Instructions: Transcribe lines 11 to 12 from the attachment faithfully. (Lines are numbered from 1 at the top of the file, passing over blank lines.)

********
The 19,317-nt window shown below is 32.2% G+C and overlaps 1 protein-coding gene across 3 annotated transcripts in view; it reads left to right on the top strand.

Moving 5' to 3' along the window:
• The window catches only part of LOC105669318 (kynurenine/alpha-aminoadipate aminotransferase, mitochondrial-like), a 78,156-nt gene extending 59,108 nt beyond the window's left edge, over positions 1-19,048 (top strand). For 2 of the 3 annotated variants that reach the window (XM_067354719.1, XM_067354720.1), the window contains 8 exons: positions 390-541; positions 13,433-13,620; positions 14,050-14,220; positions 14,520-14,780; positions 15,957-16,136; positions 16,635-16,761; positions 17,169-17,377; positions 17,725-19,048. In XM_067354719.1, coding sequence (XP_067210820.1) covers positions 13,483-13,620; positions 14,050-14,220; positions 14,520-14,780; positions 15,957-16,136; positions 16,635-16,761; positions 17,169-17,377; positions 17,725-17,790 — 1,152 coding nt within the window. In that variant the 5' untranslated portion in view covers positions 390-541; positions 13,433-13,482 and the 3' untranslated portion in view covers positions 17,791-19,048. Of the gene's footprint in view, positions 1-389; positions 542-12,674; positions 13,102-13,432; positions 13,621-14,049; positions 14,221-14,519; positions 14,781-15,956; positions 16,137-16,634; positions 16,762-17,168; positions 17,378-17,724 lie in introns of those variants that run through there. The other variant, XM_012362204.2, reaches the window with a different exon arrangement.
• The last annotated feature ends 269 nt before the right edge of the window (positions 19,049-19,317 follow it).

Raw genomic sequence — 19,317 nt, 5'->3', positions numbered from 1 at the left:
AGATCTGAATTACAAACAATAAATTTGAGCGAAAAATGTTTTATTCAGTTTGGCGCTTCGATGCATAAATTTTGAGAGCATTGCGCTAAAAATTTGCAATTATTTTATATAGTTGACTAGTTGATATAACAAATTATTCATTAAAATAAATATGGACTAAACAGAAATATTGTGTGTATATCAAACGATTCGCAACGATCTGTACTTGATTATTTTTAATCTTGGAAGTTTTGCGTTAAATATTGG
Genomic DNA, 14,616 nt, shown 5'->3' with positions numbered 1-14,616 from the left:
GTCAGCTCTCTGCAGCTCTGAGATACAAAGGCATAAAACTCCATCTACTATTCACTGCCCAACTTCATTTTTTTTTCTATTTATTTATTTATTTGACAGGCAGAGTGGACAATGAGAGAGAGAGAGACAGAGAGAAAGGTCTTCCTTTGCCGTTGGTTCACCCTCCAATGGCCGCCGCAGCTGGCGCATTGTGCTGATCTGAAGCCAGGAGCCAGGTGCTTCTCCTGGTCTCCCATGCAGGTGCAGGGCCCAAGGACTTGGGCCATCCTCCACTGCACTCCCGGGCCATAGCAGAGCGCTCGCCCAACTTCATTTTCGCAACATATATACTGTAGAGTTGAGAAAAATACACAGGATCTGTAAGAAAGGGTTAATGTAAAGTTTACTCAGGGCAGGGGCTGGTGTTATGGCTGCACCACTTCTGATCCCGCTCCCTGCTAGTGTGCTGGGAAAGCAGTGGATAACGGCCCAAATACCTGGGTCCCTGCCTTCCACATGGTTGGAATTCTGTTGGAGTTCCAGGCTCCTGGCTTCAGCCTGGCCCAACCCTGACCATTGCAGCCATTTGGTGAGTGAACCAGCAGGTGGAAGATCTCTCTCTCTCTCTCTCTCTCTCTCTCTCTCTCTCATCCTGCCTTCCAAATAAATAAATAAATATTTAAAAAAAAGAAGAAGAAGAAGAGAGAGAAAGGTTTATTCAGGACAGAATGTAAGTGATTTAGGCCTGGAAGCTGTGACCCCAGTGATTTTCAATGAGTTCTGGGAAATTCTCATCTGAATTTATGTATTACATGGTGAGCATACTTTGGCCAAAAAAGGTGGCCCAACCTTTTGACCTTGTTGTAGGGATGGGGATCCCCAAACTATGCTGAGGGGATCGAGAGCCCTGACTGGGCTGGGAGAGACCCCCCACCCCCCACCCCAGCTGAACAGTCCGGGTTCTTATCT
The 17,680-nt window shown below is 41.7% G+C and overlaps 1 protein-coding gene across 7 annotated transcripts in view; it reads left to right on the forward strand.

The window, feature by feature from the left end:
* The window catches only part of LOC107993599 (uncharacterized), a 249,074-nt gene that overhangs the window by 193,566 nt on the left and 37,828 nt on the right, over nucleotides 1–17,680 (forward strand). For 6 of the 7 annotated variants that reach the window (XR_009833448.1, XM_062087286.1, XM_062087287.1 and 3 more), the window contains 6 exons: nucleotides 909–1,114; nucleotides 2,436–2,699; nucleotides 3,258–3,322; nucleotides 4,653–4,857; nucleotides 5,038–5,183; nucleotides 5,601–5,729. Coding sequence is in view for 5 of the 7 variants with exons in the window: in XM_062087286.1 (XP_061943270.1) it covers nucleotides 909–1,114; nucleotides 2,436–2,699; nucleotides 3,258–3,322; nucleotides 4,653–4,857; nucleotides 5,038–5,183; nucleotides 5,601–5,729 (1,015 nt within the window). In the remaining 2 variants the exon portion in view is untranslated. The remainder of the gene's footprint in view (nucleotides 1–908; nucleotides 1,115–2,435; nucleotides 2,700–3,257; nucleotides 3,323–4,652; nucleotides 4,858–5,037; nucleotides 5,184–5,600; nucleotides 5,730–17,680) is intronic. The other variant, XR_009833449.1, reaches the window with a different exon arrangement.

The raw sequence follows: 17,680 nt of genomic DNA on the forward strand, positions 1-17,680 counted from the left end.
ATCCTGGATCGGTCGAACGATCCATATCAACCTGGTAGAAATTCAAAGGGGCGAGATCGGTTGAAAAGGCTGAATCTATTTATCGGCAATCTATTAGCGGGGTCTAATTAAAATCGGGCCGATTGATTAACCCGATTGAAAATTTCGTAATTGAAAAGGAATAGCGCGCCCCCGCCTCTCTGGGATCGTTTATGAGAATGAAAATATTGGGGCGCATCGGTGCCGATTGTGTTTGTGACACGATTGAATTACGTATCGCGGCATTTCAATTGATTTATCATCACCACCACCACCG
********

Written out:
* The window catches only part of LOC107993599 (uncharacterized), a 249,074-nt gene that overhangs the window by 193,566 nt on the left and 37,828 nt on the right, over nucleotides 1–17,680 (forward strand). For 6 of the 7 annotated variants that reach the window (XR_009833448.1, XM_062087286.1, XM_062087287.1 and 3 more), the window contains 6 exons: nucleotides 909–1,114; nucleotides 2,436–2,699; nucleotides 3,258–3,322; nucleotides 4,653–4,857; nucleotides 5,038–5,183; nucleotides 5,601–5,729. Coding sequence is in view for 5 of the 7 variants with exons in the window: in XM_062087286.1 (XP_061943270.1) it covers nucleotides 909–1,114; nucleotides 2,436–2,699; nucleotides 3,258–3,322; nucleotides 4,653–4,857; nucleotides 5,038–5,183; nucleotides 5,601–5,729 (1,015 nt within the window). In the remaining 2 variants the exon portion in view is untranslated. The remainder of the gene's footprint in view (nucleotides 1–908; nucleotides 1,115–2,435; nucleotides 2,700–3,257; nucleotides 3,323–4,652; nucleotides 4,858–5,037; nucleotides 5,184–5,600; nucleotides 5,730–17,680) is intronic. The other variant, XR_009833449.1, reaches the window with a different exon arrangement.

The raw sequence follows: 17,680 nt of genomic DNA on the forward strand, positions 1-17,680 counted from the left end.